Humboldt-Universität zu Berlin - JP Politische Philosophie und Umweltethik

HS Political Ontology: State, Law, and Gender

Three topics form the subject of this seminar: the state, the law, and gender. Usually, these topics are investigated in separate areas of philosophy. Political philosophers examine what the state is, legal philosophers what the law is, and social philosophers what gender is. This seminar, in contrast, aims to bring the three topics together in order to recognize what is common between them and what insights that are derived by investigating one topic could be transferred to another. Much speaks in favor of investigating the state, the law, and gender together in this way. First, each of these topics concerns a social entity. States, laws, and genders furnish our shared social world. Second, each of these social entities is constructed. A theory of each of them includes an account of how this entity exists. Providing such an account is particularly urgent because, third, each of these social entities plays a significant normative role. Not only form these entities the ontology on which arguments in moral and philosophy draw, furthermore attached to these entities are certain permissions, obligations, and expectations.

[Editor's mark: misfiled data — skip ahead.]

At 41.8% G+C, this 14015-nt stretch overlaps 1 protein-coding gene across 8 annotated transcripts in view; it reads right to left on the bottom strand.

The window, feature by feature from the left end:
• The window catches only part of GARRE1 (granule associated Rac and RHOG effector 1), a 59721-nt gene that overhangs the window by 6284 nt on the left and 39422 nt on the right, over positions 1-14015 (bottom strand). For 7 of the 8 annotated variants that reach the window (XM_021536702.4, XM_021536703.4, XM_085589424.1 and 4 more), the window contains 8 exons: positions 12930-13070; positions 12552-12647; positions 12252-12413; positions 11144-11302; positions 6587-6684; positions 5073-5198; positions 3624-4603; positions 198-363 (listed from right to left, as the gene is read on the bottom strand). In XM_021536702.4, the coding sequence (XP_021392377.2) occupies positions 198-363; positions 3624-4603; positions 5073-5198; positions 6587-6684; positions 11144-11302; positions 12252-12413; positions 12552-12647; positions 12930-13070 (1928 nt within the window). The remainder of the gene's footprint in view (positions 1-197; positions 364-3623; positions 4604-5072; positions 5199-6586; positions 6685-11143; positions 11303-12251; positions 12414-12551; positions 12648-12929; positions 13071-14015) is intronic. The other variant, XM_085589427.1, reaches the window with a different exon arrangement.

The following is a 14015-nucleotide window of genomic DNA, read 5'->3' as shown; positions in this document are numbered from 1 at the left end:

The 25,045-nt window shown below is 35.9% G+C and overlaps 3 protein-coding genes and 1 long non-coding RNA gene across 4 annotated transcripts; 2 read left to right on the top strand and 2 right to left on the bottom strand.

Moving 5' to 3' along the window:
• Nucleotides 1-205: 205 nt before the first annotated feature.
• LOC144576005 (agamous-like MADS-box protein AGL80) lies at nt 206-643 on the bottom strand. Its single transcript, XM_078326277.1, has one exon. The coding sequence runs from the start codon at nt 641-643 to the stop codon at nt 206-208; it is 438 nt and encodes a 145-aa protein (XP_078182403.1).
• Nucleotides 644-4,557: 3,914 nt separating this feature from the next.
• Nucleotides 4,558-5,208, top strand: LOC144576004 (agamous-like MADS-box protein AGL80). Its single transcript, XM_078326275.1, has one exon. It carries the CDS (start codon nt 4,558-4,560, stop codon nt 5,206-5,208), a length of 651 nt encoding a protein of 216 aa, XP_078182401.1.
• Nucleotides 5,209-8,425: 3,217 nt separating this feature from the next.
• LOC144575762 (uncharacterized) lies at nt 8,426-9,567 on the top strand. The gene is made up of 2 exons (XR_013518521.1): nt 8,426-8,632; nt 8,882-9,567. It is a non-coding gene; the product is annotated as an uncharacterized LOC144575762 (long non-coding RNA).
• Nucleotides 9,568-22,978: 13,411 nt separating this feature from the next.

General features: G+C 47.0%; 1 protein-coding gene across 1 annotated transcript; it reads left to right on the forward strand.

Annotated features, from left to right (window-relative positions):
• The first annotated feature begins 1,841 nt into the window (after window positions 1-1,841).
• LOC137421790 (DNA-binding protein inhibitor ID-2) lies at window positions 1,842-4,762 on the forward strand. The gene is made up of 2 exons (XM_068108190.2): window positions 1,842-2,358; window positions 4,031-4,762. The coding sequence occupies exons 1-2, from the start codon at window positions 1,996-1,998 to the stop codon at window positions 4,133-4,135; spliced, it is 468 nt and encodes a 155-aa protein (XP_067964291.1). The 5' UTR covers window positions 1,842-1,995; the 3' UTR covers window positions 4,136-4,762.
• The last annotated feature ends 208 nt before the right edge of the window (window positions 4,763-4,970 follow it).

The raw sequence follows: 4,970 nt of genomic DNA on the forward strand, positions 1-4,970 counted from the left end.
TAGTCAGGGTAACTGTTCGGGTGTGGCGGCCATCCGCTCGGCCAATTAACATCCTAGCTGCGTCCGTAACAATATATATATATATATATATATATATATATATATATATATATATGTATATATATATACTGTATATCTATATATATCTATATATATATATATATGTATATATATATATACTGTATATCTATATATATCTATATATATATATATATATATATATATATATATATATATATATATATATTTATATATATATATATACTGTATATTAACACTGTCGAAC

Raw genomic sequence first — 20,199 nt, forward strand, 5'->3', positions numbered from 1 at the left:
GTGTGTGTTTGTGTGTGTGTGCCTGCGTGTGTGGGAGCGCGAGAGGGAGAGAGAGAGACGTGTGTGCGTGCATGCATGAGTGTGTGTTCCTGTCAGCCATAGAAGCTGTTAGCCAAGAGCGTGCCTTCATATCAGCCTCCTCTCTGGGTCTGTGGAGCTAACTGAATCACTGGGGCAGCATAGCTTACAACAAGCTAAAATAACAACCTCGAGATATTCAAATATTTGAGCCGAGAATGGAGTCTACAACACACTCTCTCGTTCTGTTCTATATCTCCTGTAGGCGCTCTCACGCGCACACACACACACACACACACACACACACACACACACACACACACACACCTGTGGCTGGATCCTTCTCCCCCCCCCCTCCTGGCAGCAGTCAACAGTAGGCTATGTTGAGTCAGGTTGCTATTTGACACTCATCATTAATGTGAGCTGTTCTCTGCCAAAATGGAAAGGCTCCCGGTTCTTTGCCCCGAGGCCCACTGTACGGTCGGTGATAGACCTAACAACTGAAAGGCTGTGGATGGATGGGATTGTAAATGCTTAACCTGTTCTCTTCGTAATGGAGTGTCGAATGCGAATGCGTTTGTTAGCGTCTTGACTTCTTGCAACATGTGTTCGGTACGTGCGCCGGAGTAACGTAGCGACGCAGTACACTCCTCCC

This seminar will consist of three parts. One part will be on the state, one on laws, and one on gender and sexual orientation. We will approach each of these topics by reading and discussing recent literature, mostly consisting of journal papers. The literature will be in English. Even though there are no formal admissions requirements, prior knowledge in any of the following will be beneficial: social ontology, meta-ontology, philosophy of mind, philosophy of law, and political philosophy.